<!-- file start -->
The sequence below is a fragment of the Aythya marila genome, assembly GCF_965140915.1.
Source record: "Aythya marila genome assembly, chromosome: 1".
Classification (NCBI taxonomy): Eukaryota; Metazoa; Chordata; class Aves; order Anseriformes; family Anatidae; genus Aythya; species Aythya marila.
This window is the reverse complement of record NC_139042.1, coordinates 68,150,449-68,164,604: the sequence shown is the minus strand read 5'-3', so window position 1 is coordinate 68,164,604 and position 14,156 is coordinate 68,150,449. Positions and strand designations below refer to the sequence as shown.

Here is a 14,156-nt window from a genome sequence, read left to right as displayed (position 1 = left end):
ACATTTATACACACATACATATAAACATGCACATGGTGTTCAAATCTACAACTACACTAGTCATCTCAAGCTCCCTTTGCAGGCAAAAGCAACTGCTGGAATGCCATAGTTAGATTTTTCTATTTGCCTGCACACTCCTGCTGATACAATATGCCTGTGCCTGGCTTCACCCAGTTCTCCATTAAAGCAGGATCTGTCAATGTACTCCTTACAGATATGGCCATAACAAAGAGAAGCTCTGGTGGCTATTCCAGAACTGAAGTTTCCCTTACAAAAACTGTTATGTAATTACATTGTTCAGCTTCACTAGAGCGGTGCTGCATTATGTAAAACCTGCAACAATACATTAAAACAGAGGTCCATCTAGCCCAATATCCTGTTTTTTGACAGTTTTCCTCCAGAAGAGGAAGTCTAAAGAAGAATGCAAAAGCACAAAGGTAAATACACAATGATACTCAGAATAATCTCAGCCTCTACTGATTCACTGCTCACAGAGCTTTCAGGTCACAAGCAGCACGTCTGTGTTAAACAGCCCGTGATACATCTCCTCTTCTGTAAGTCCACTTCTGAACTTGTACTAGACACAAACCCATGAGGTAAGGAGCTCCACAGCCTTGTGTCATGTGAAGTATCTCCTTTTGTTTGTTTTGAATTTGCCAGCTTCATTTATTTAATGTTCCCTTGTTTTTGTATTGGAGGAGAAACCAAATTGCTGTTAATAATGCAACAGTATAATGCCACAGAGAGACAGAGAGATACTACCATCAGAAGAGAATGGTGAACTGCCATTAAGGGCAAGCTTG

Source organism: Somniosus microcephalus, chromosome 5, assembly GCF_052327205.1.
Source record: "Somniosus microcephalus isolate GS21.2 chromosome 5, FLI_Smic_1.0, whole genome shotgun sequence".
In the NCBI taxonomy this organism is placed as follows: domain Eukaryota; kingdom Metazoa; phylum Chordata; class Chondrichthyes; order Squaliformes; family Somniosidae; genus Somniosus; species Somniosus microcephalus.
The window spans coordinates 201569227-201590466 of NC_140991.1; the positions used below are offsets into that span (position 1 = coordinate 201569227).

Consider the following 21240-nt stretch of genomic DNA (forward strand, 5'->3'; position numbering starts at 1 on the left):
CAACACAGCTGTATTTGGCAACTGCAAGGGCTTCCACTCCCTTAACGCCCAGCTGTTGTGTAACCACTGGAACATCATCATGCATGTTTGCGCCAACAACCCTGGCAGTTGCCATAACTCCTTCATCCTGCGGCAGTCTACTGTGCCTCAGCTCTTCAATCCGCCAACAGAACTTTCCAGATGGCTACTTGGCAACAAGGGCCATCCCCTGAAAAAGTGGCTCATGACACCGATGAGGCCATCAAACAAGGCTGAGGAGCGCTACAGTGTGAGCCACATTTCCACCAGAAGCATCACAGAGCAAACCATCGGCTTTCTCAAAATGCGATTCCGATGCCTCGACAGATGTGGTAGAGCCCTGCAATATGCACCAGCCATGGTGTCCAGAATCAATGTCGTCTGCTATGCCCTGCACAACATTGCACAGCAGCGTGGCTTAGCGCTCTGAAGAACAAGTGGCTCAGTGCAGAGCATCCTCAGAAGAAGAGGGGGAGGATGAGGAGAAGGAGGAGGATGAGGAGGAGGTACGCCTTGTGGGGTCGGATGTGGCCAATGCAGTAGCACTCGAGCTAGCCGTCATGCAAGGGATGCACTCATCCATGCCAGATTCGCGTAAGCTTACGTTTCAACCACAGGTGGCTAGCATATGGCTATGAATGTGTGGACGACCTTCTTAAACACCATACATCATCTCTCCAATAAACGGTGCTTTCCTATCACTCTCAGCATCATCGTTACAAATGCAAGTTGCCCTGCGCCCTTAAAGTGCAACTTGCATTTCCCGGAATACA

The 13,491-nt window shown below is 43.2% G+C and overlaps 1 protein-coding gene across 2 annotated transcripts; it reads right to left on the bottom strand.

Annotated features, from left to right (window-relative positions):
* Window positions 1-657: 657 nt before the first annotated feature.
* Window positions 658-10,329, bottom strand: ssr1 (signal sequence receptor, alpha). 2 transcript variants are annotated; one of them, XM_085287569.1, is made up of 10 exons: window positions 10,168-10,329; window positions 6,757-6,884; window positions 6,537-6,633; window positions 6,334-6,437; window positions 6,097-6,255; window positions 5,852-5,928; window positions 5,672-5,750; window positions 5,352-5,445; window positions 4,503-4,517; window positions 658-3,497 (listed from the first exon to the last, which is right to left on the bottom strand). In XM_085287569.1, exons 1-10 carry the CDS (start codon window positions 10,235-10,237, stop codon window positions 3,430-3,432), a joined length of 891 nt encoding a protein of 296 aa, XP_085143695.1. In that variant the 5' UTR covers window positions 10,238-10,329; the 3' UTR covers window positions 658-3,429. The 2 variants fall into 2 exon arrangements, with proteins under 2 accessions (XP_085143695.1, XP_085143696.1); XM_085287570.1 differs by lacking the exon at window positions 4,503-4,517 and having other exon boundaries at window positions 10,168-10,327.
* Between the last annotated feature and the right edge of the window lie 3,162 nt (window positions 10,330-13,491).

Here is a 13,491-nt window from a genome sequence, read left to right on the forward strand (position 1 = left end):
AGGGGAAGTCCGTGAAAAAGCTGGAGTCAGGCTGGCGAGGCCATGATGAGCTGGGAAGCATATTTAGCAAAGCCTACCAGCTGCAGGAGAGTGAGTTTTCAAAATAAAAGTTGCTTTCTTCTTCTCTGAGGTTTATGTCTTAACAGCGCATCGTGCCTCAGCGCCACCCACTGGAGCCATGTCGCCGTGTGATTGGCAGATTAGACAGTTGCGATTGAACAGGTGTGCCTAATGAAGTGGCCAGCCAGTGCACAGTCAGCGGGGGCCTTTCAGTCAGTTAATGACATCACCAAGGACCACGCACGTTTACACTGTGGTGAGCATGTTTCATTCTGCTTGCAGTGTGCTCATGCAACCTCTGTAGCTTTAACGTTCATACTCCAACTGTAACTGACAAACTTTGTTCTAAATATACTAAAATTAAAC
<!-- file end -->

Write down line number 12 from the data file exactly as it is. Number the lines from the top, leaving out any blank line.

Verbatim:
CAACACAGCTGTATTTGGCAACTGCAAGGGCTTCCACTCCCTTAACGCCCAGCTGTTGTGTAACCACTGGAACATCATCATGCATGTTTGCGCCAACAACCCTGGCAGTTGCCATAACTCCTTCATCCTGCGGCAGTCTACTGTGCCTCAGCTCTTCAATCCGCCAACAGAACTTTCCAGATGGCTACTTGGCAACAAGGGCCATCCCCTGAAAAAGTGGCTCATGACACCGATGAGGCCATCAAACAAGGCTGAGGAGCGCTACAGTGTGAGCCACATTTCCACCAGAAGCATCACAGAGCAAACCATCGGCTTTCTCAAAATGCGATTCCGATGCCTCGACAGATGTGGTAGAGCCCTGCAATATGCACCAGCCATGGTGTCCAGAATCAATGTCGTCTGCTATGCCCTGCACAACATTGCACAGCAGCGTGGCTTAGCGCTCTGAAGAACAAGTGGCTCAGTGCAGAGCATCCTCAGAAGAAGAGGGGGAGGATGAGGAGAAGGAGGAGGATGAGGAGGAGGTACGCCTTGTGGGGTCGGATGTGGCCAATGCAGTAGCACTCGAGCTAGCCGTCATGCAAGGGATGCACTCATCCATGCCAGATTCGCGTAAGCTTACGTTTCAACCACAGGTGGCTAGCATATGGCTATGAATGTGTGGACGACCTTCTTAAACACCATACATCATCTCTCCAATAAACGGTGCTTTCCTATCACTCTCAGCATCATCGTTACAAATGCAAGTTGCCCTGCGCCCTTAAAGTGCAACTTGCATTTCCCGGAATACA